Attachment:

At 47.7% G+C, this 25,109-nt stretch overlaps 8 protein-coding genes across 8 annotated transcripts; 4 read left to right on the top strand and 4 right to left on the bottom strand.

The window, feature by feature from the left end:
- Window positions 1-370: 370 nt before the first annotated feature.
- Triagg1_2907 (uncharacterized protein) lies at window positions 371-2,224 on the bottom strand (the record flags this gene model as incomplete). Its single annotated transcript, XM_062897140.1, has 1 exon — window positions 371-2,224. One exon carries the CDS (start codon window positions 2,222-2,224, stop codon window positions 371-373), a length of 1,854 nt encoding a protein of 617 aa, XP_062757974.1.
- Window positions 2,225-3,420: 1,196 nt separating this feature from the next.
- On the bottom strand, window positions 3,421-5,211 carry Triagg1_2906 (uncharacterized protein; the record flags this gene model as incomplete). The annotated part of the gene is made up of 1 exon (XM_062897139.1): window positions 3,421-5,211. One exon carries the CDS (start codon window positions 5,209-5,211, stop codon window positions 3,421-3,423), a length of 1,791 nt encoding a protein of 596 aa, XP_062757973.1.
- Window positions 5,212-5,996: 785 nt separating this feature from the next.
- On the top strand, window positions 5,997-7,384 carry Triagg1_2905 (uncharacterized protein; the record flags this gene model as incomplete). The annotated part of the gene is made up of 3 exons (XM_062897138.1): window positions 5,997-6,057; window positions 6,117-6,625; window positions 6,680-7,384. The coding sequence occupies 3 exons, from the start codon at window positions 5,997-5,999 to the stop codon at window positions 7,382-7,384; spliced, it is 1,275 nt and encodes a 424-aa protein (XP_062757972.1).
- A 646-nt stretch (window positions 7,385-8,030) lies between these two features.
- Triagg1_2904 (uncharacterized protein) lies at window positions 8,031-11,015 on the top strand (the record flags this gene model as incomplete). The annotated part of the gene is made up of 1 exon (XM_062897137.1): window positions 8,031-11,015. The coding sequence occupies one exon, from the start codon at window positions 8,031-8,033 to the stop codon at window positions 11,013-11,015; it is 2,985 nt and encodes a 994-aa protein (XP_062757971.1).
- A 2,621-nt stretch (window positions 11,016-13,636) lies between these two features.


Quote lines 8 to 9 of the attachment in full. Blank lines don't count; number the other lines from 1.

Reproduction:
- On the top strand, window positions 5,997-7,384 carry Triagg1_2905 (uncharacterized protein; the record flags this gene model as incomplete). The annotated part of the gene is made up of 3 exons (XM_062897138.1): window positions 5,997-6,057; window positions 6,117-6,625; window positions 6,680-7,384. The coding sequence occupies 3 exons, from the start codon at window positions 5,997-5,999 to the stop codon at window positions 7,382-7,384; spliced, it is 1,275 nt and encodes a 424-aa protein (XP_062757972.1).
- A 646-nt stretch (window positions 7,385-8,030) lies between these two features.